By Haruna Gimba
The World Health Organization (WHO) and the United Kingdom government have launched a new health and climate change platform to support countries’ efforts to implement commitments they made at last year’s United Nations Climate Change Conference (COP26) to achieve resilient and low carbon, sustainable health systems.
The Alliance for Transformative Action on Climate Change and Health (ATACH), will act as a platform to bring together government institutions that have signed on to the COP26 Health Programme and relevant partner organizations to coordinate efforts, exchange knowledge and best practices.
The alliance will also build networks and access to technical and financial support, link up existing initiatives, tackle common challenges, and monitor global progress.
Currently, 60 countries have formally committed, at Minister of Health level, to at least one of the initiatives on climate resilient and low carbon sustainable health systems promoted under the COP26 Health Programme.
“This new alliance is intended to sustain the momentum and advance action on climate change and health at country level, to help countries bridge the gap between commitments and implementation as a first priority,” said Dr Maria Neira, WHO Director, Department of Environment, Climate Change and Health.
“Resilient healthcare systems are absolutely crucial to successful adaptation to climate change in any scenario, while also playing an essential role in low-carbon sustainable development and greening supply chains. The health sector is ready to lead by example”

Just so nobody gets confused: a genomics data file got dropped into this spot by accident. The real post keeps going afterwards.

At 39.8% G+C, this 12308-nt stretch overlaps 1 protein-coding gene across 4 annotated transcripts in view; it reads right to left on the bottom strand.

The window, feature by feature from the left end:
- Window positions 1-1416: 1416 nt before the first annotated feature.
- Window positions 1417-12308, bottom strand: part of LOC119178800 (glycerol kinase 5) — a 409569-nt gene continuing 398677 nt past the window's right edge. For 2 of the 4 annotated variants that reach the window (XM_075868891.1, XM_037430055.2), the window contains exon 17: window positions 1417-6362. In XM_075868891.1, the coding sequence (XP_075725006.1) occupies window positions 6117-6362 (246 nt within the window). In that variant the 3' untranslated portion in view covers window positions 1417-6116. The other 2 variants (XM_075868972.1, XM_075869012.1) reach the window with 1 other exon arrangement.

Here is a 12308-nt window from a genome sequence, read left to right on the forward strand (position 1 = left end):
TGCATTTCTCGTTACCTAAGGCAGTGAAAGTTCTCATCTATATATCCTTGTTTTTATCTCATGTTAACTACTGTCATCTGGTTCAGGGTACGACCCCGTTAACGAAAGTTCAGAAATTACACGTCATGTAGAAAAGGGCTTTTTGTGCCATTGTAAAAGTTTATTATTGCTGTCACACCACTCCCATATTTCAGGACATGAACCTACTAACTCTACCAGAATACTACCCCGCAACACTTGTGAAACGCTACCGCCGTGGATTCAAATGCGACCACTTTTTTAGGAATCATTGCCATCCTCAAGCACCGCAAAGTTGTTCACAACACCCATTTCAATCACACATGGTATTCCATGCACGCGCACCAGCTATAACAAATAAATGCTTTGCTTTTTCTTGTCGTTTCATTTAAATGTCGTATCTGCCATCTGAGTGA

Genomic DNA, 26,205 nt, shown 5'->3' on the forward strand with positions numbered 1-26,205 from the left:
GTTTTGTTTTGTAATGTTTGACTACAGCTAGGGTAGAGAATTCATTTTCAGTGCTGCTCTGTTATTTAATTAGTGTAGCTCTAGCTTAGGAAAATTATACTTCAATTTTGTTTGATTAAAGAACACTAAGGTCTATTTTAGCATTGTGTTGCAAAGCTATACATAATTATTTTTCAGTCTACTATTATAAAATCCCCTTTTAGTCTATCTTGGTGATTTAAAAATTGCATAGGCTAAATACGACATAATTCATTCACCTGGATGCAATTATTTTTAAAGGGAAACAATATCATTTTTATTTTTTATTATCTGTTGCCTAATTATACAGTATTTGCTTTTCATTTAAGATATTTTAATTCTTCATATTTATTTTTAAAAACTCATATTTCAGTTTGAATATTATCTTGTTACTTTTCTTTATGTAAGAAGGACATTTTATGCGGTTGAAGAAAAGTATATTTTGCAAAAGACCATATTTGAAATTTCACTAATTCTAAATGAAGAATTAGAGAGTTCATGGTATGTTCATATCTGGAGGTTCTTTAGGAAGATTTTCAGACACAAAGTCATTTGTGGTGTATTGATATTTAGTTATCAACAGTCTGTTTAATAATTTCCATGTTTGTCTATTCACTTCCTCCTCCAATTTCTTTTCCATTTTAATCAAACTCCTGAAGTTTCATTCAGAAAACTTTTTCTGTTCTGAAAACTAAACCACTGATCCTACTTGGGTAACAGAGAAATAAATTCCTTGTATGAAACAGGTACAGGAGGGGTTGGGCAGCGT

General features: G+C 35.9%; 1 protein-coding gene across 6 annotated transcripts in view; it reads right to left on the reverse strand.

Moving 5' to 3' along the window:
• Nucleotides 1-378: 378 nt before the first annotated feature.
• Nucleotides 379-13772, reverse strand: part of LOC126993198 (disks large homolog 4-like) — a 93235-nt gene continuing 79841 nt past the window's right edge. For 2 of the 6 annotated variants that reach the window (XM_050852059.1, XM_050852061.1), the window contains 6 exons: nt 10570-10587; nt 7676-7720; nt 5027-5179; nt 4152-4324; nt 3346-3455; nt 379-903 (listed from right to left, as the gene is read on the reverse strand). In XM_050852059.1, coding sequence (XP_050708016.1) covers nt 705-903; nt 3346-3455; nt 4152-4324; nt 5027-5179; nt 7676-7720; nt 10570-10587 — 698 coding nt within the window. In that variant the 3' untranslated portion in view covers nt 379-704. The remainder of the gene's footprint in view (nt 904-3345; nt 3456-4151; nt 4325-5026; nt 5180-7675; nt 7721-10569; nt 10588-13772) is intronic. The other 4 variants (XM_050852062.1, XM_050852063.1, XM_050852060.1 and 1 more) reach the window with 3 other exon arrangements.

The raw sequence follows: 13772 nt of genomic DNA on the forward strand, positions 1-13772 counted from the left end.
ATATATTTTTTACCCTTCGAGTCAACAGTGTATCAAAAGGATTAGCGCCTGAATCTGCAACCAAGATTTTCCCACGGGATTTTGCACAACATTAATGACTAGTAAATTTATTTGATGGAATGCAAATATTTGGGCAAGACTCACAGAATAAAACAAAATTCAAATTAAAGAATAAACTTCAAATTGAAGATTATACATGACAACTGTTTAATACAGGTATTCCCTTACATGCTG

The main objectives of the alliance are to drive and sustain progress and ambition on resilient and low carbon health systems (and their supply chains).
It aims to encourage more countries to make commitments and increase ambition; elevate the agenda in both health and climate spaces, promoting innovation and solutions to overcome global constraints to achieving the goals of the COP26 Health Programme.
It will also support the development and strengthening of the current and emerging evidence and knowledge base, health arguments for climate change action to inform advocacy, planning and implementation.
Action-oriented working groups will be set up to explore and seek solutions to strategic priorities, based on insights and demand from members. The first four working groups are likely to focus on:
A steering group, made up of representatives from each of the working groups and the co-conveners, will support WHO in defining the strategic direction of the alliance, build synergies across the working groups while promoting a dynamic response to emerging priorities, opportunities and challenges.
Health Reporters learnt that the WHO will act as secretariat to the alliance.